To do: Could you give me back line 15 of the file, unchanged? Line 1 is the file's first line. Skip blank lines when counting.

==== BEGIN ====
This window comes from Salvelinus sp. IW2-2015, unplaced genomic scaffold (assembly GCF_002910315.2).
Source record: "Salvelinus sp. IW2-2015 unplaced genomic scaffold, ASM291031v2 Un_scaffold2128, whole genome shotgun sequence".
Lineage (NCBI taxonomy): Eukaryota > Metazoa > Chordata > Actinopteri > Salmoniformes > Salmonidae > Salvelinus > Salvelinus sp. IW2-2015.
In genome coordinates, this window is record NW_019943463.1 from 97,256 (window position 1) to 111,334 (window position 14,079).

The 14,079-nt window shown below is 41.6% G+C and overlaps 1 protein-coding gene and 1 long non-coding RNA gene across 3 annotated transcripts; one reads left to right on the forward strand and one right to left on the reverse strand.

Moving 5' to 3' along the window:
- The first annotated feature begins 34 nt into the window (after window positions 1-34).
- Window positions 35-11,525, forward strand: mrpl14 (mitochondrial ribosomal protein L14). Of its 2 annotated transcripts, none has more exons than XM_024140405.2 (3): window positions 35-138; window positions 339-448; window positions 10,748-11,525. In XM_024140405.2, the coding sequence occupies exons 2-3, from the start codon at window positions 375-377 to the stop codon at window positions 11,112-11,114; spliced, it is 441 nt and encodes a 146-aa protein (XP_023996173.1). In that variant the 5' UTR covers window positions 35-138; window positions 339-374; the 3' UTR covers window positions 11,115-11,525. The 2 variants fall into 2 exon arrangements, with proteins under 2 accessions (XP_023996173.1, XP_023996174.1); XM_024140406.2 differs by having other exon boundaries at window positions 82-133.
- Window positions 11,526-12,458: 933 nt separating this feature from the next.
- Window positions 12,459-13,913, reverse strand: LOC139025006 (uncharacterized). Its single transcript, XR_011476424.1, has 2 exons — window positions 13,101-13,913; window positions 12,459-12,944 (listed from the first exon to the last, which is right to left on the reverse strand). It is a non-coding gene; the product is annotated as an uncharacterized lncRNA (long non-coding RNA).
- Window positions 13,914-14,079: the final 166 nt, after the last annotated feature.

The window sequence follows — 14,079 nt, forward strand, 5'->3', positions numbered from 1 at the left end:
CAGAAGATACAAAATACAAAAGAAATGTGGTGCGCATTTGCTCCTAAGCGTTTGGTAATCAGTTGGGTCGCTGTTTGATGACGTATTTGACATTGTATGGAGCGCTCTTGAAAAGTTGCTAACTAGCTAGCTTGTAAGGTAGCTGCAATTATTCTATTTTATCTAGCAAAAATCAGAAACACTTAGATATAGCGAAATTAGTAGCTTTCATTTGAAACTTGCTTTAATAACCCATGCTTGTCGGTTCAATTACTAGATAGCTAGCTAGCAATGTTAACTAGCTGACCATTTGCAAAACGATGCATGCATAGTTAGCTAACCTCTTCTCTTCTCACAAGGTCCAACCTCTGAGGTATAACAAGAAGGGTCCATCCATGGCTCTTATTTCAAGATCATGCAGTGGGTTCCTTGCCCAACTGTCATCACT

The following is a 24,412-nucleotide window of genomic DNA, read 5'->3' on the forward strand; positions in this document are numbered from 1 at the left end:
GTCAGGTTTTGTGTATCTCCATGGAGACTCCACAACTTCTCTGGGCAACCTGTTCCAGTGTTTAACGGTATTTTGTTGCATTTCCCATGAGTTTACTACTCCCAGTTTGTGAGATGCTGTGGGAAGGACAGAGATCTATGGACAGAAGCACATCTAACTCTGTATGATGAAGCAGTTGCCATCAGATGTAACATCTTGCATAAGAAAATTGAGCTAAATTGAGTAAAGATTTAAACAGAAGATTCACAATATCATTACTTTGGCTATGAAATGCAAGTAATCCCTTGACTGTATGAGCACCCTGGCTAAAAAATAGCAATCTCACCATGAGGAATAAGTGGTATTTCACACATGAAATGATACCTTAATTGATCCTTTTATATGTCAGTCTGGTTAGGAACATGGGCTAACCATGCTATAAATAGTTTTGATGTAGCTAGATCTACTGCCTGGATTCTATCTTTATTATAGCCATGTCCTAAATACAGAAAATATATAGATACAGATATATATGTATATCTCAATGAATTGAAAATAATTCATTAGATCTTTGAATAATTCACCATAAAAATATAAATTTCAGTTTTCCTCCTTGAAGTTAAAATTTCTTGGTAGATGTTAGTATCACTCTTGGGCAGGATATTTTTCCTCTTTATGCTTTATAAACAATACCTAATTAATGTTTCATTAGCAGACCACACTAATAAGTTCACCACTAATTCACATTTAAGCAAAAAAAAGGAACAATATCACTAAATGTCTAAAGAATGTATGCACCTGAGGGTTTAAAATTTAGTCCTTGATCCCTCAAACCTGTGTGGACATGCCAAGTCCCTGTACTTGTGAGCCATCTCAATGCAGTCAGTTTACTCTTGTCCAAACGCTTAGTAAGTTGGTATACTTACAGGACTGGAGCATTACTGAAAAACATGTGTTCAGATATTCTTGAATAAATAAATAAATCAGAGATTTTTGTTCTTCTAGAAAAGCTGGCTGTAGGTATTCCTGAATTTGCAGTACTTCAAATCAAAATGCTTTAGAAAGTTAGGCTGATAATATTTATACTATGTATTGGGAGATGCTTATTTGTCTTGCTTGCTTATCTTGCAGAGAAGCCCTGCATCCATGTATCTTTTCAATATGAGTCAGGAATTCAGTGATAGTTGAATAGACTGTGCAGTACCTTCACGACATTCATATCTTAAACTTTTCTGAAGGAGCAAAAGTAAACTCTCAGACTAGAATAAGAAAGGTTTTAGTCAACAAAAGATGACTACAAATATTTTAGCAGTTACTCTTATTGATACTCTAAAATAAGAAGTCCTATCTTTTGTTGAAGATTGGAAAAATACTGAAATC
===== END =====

GTCAGGTTTTGTGTATCTCCATGGAGACTCCACAACTTCTCTGGGCAACCTGTTCCAGTGTTTAACGGTATTTTGTTGCATTTCCCATGAGTTTACTACTCCCAGTTTGTGAGATGCTGTGGGAAGGACAGAGATCTATGGACAGAAGCACATCTAACTCTGTATGATGAAGCAGTTGCCATCAGATGTAACATCTTGCATAAGAAAATTGAGCTAAATTGAGTAAAGATTTAAACAGAAGATTCACAATATCATTACTTTGGCTATGAAATGCAAGTAATCCCTTGACTGTATGAGCACCCTGGCTAAAAAATAGCAATCTCACCATGAGGAATAAGTGGTATTTCACACATGAAATGATACCTTAATTGATCCTTTTATATGTCAGTCTGGTTAGGAACATGGGCTAACCATGCTATAAATAGTTTTGATGTAGCTAGATCTACTGCCTGGATTCTATCTTTATTATAGCCATGTCCTAAATACAGAAAATATATAGATACAGATATATATGTATATCTCAATGAATTGAAAATAATTCATTAGATCTTTGAATAATTCACCATAAAAATATAAATTTCAGTTTTCCTCCTTGAAGTTAAAATTTCTTGGTAGATGTTAGTATCACTCTTGGGCAGGATATTTTTCCTCTTTATGCTTTATAAACAATACCTAATTAATGTTTCATTAGCAGACCACACTAATAAGTTCACCACTAATTCACATTTAAGCAAAAAAAAGGAACAATATCACTAAATGTCTAAAGAATGTATGCACCTGAGGGTTTAAAATTTAGTCCTTGATCCCTCAAACCTGTGTGGACATGCCAAGTCCCTGTACTTGTGAGCCATCTCAATGCAGTCAGTTTACTCTTGTCCAAACGCTTAGTAAGTTGGTATACTTACAGGACTGGAGCATTACTGAAAAACATGTGTTCAGATATTCTTGAATAAATAAATAAATCAGAGATTTTTGTTCTTCTAGAAAAGCTGGCTGTAGGTATTCCTGAATTTGCAGTACTTCAAATCAAAATGCTTTAGAAAGTTAGGCTGATAATATTTATACTATGTATTGGGAGATGCTTATTTGTCTTGCTTGCTTATCTTGCAGAGAAGCCCTGCATCCATGTATCTTTTCAATATGAGTCAGGAATTCAGTGATAGTTGAATAGACTGTGCAGTACCTTCACGACATTCATATCTTAAACTTTTCTGAAGGAGCAAAAGTAAACTCTCAGACTAGAATAAGAAAGGTTTTAGTCAACAAAAGATGACTACAAATATTTTAGCAGTTACTCTTATTGATACTCTAAAATAAGAAGTCCTATCTTTTGTTGAAGATTGGAAAAATACTGAAATC